Susquehanna Valley EMS has a message for anyone who thinks they are experiencing a medical emergency: call 911 and go to the hospital.
"I've taken care of several patients who have said I've had chest pain for a week and I called my doctor and my doctor told me to go to the hospital and I just didn't want to go just because I was scared," said Rob Walker, a paramedic and a director of education and quality improvement for Susquehanna Valley EMS.
Walker said Susquehanna Valley EMS has seen a 62% percent increase during the pandemic (February-May) in cardiac arrest calls that involve patients who have died compared to last year.
"I think what's happening is people are scared to go to the hospital," said Walker, who added, "the fact that they're scared to go to the hospital is scaring them to death."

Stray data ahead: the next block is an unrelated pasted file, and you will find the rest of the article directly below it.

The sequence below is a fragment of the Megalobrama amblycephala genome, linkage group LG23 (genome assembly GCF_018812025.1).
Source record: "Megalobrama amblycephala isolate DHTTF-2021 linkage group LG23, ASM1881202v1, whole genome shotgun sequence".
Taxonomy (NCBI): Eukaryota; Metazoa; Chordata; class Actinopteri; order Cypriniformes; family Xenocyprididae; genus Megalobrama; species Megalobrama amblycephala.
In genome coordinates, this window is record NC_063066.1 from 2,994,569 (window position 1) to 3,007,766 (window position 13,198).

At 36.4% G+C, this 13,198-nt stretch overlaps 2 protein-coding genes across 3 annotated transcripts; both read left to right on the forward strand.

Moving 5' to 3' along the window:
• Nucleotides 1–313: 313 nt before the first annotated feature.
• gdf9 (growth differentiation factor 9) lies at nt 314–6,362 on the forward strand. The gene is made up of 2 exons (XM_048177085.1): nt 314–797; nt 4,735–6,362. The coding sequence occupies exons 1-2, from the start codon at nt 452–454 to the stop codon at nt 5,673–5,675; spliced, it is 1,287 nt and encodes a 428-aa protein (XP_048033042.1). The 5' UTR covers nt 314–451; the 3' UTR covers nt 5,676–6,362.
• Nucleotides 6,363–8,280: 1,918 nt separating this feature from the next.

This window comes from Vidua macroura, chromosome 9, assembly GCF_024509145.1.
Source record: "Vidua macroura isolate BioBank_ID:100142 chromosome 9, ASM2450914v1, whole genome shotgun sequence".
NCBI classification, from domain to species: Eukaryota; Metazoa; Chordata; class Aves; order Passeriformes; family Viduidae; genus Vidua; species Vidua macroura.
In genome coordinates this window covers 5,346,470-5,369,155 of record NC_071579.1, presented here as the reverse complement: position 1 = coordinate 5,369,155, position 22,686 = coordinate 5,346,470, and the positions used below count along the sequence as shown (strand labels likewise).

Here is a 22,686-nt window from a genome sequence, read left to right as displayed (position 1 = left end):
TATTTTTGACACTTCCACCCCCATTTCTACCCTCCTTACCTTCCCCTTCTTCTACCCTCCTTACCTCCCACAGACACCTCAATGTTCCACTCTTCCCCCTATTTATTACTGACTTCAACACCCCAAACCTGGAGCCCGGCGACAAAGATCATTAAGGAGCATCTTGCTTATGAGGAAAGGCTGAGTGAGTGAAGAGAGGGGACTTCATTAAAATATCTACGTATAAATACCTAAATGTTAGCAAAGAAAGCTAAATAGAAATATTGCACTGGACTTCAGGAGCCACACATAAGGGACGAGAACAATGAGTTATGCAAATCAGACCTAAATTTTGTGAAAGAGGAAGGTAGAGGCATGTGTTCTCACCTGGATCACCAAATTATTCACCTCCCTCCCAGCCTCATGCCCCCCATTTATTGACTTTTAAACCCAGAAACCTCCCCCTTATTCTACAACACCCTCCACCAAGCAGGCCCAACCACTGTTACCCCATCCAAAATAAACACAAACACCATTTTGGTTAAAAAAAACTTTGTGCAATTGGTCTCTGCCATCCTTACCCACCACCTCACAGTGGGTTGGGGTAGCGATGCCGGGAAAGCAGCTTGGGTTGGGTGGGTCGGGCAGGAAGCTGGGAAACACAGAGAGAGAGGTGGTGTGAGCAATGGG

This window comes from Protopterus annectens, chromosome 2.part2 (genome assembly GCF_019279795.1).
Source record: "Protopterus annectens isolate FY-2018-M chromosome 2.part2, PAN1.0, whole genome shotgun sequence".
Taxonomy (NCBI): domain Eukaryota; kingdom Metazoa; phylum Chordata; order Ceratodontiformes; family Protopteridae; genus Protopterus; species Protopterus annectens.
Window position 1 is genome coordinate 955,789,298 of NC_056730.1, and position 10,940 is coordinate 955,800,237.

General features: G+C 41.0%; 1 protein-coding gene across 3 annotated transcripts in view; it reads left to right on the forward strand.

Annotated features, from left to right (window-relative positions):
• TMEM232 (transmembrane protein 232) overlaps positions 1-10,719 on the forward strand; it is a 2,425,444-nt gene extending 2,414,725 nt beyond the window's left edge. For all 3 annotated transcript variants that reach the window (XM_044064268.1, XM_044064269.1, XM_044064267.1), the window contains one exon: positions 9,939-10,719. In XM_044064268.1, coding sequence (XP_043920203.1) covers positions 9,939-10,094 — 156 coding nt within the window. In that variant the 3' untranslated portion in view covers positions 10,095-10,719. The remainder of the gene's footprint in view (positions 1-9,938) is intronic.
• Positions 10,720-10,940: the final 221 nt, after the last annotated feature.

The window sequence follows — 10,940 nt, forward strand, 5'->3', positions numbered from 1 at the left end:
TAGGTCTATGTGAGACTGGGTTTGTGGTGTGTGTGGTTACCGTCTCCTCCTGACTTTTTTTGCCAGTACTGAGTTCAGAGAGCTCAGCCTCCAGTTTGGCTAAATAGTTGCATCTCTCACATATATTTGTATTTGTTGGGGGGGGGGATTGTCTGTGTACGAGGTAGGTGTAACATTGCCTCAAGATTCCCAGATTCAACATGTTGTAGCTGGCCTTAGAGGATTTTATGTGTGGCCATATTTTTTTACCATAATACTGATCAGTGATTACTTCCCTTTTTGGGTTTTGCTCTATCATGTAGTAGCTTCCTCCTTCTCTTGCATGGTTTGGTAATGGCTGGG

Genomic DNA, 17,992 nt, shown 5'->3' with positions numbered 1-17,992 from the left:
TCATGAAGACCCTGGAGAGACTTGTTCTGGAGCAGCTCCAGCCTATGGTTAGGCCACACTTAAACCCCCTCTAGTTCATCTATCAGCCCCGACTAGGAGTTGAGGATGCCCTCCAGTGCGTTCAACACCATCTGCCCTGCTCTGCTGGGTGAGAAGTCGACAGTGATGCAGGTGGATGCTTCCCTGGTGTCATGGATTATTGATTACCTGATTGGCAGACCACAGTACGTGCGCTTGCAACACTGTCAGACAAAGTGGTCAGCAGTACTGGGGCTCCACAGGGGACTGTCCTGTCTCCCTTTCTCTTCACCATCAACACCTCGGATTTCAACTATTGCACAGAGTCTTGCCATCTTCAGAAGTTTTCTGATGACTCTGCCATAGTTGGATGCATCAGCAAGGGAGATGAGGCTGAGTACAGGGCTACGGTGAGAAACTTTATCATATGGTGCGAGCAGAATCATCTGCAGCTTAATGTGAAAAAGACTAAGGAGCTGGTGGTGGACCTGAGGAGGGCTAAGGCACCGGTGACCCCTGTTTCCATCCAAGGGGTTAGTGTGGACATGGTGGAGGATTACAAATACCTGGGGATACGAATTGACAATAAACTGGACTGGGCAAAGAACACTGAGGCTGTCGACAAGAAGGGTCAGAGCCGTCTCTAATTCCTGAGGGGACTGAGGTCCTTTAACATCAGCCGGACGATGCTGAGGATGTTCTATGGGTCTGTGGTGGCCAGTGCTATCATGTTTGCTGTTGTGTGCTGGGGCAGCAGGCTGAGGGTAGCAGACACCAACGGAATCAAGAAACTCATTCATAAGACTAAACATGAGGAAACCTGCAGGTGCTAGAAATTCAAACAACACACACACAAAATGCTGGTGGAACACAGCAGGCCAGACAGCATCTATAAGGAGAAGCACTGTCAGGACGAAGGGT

Pennsylvania's Department of Health spokesperson, Nate Wardle said "it is essential that people who have a health emergency seek medical attention. I cannot stress that enough. Hospitals, EMS providers, etc. are well prepared to not only handle COVID-19 patients, but also other emergencies, and to keep people safe."
Wardle adds hospitals have protocols in place to prevent exposure to COVID-19 to patients in their facilities.
"With that said, we have heard of issues in numerous parts of the state regarding people not seeking medical treatment out of fear of contracting COVID-19 at a hospital, and that is not what we want," said a Wardle. "Hospitals have capacity and are well equipped to help with all medical needs, particularly now as cases and hospitalizations decrease."
"Hospitals do a really good job," Walker said. "Especially hospitals here in Lancaster County in keeping things clean."
He adds, stalling to call 911 and seek medical attention can result in increased risk.
"This is not something that you can wait a week or 10 days and hope that it goes away, because a blocked vessel in your heart doesn't go away. It kills you," said Walker.